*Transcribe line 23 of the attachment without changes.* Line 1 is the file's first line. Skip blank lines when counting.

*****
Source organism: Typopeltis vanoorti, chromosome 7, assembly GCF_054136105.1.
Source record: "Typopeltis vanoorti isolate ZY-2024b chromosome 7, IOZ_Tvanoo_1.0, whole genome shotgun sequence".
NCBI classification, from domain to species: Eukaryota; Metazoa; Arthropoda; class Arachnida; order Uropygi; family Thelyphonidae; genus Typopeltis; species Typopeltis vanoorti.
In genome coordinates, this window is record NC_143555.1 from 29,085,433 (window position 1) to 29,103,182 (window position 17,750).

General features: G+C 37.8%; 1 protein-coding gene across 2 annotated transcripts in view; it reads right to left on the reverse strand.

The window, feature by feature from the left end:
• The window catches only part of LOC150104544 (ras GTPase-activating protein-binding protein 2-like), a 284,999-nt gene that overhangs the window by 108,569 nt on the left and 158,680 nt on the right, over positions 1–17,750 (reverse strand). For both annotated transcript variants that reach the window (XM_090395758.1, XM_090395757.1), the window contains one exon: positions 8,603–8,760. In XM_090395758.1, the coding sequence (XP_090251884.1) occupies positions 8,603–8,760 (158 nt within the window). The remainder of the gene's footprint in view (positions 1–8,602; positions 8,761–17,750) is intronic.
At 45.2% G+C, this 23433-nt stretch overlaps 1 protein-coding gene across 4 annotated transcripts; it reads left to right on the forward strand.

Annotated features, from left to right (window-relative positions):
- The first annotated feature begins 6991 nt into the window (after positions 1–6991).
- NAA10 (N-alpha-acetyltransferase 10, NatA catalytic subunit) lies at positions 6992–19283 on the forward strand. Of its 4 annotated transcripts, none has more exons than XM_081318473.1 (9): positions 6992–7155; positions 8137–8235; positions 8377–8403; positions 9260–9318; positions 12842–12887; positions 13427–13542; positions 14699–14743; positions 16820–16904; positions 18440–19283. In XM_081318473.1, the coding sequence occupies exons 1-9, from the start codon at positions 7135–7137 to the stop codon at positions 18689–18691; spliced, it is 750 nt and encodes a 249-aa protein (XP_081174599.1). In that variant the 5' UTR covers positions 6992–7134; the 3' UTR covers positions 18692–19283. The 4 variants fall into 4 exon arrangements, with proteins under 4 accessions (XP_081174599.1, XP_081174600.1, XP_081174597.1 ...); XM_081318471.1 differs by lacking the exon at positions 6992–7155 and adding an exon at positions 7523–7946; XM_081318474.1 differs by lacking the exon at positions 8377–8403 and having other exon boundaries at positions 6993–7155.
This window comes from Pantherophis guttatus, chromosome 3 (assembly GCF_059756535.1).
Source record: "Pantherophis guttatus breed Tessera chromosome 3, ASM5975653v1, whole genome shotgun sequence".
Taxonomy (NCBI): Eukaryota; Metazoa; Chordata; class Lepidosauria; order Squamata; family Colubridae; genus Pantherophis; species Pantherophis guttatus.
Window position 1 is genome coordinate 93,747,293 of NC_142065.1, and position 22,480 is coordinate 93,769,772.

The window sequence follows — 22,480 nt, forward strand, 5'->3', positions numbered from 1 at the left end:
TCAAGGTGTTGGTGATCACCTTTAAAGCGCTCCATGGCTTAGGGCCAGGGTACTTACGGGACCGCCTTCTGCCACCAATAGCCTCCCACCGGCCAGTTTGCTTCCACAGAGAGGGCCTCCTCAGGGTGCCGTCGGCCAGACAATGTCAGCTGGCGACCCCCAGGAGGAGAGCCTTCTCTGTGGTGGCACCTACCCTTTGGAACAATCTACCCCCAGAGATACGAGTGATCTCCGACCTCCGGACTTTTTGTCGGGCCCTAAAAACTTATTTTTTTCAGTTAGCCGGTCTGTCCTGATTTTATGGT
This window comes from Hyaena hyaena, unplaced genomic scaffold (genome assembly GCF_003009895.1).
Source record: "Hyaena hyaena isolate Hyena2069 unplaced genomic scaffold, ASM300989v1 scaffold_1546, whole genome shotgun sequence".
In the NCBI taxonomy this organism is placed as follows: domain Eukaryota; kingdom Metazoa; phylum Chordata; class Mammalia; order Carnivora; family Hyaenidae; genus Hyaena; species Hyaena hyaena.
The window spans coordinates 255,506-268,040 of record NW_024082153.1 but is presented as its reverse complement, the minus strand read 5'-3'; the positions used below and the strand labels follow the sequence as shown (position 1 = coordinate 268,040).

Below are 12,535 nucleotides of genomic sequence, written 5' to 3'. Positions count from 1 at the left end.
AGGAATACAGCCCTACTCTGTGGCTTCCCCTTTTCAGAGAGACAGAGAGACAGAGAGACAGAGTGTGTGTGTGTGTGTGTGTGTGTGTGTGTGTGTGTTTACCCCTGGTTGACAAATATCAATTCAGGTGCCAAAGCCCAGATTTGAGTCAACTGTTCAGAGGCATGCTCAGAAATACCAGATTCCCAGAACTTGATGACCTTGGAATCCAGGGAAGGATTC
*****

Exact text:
AGGAATACAGCCCTACTCTGTGGCTTCCCCTTTTCAGAGAGACAGAGAGACAGAGAGACAGAGTGTGTGTGTGTGTGTGTGTGTGTGTGTGTGTGTGTTTACCCCTGGTTGACAAATATCAATTCAGGTGCCAAAGCCCAGATTTGAGTCAACTGTTCAGAGGCATGCTCAGAAATACCAGATTCCCAGAACTTGATGACCTTGGAATCCAGGGAAGGATTC